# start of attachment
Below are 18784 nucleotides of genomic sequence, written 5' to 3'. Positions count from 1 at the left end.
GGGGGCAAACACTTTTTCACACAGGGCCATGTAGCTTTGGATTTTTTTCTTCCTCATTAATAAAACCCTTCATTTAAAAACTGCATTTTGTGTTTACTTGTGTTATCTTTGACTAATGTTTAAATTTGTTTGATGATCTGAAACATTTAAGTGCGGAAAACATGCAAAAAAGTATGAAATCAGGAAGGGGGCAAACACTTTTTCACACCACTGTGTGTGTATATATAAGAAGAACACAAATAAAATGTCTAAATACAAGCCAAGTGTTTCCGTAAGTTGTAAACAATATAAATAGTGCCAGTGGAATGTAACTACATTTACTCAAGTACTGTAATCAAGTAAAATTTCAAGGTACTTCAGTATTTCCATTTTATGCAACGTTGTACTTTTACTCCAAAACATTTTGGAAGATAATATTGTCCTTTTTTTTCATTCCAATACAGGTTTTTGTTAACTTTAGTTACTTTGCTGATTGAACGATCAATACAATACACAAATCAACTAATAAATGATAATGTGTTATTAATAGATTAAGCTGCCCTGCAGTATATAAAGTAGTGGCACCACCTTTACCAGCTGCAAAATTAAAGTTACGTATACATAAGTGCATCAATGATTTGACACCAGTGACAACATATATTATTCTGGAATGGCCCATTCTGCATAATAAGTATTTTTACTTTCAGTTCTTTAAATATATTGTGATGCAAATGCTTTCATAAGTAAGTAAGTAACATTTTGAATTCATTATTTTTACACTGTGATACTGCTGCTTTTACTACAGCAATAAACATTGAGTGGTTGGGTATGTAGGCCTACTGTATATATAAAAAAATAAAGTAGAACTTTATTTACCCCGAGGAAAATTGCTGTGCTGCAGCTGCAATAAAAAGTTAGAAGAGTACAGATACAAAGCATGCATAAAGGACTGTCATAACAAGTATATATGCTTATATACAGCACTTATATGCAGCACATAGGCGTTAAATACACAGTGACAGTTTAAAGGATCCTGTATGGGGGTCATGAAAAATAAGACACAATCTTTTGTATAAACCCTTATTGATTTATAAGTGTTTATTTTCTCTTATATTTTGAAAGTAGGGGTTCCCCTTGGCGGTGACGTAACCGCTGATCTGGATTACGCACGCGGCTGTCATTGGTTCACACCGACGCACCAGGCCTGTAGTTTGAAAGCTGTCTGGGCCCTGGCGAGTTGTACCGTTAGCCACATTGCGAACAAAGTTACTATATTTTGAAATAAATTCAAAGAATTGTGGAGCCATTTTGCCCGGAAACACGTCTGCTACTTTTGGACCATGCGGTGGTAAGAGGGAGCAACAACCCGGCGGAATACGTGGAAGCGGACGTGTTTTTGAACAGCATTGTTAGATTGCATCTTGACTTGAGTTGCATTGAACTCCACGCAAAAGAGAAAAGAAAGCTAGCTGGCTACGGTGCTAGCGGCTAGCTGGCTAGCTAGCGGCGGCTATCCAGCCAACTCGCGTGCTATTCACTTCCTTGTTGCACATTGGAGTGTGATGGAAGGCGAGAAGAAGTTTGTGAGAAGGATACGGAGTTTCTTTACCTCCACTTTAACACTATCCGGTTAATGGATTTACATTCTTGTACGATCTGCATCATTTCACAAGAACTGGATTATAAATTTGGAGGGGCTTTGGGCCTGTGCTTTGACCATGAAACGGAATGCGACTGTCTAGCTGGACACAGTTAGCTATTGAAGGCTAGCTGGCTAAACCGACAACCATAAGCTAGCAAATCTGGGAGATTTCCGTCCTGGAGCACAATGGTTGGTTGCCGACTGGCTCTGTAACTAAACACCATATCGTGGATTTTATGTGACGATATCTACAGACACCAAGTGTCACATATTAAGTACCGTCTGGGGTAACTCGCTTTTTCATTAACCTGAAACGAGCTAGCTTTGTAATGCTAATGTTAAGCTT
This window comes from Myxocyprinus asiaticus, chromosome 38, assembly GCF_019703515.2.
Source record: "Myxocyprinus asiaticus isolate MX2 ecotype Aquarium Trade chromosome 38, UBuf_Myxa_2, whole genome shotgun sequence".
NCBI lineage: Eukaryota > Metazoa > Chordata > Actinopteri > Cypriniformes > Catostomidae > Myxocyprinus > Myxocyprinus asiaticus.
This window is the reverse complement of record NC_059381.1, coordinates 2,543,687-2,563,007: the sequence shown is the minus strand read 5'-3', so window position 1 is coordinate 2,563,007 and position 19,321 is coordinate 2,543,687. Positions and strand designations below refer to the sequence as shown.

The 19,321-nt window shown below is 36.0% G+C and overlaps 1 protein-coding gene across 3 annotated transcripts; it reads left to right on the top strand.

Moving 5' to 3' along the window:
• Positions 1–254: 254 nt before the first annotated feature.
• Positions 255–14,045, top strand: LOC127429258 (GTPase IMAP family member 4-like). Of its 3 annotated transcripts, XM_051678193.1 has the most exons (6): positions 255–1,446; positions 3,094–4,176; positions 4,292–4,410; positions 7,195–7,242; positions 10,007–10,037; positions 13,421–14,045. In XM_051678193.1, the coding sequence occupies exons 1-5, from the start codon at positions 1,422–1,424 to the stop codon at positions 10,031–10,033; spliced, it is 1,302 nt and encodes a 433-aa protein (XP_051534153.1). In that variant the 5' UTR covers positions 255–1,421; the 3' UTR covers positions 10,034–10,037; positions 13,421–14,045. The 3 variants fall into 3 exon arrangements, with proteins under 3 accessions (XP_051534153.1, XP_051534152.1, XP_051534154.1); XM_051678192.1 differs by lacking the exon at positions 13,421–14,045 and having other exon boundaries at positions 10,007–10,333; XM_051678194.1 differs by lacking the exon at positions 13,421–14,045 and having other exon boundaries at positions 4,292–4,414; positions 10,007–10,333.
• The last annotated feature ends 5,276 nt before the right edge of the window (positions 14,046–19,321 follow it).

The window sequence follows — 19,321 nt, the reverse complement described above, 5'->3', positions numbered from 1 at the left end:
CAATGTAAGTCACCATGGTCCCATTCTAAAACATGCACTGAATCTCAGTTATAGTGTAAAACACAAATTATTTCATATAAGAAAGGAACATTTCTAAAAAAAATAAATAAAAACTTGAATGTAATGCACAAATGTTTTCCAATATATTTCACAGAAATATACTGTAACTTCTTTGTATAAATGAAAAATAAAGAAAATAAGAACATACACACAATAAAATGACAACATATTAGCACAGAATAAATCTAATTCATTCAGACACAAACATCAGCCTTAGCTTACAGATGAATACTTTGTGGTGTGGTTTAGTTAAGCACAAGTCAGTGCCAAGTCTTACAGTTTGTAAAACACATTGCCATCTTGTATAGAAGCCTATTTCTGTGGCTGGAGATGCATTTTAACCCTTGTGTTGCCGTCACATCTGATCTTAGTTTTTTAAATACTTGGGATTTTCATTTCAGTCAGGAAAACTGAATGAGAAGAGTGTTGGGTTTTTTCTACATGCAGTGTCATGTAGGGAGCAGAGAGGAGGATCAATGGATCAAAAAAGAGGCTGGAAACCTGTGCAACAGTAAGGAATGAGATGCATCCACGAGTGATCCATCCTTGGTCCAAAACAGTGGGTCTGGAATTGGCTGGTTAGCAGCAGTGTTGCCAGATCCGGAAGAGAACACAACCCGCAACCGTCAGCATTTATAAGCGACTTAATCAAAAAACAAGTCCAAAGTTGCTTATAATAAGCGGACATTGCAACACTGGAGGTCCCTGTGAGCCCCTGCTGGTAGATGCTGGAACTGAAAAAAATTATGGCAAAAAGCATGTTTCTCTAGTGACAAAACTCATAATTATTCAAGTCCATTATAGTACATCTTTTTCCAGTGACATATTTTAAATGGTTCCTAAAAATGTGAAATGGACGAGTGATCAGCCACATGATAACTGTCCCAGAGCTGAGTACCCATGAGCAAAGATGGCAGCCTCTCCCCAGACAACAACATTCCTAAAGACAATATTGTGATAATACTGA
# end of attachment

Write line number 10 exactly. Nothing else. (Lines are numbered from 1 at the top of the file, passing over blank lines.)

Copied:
• Positions 255–14,045, top strand: LOC127429258 (GTPase IMAP family member 4-like). Of its 3 annotated transcripts, XM_051678193.1 has the most exons (6): positions 255–1,446; positions 3,094–4,176; positions 4,292–4,410; positions 7,195–7,242; positions 10,007–10,037; positions 13,421–14,045. In XM_051678193.1, the coding sequence occupies exons 1-5, from the start codon at positions 1,422–1,424 to the stop codon at positions 10,031–10,033; spliced, it is 1,302 nt and encodes a 433-aa protein (XP_051534153.1). In that variant the 5' UTR covers positions 255–1,421; the 3' UTR covers positions 10,034–10,037; positions 13,421–14,045. The 3 variants fall into 3 exon arrangements, with proteins under 3 accessions (XP_051534153.1, XP_051534152.1, XP_051534154.1); XM_051678192.1 differs by lacking the exon at positions 13,421–14,045 and having other exon boundaries at positions 10,007–10,333; XM_051678194.1 differs by lacking the exon at positions 13,421–14,045 and having other exon boundaries at positions 4,292–4,414; positions 10,007–10,333.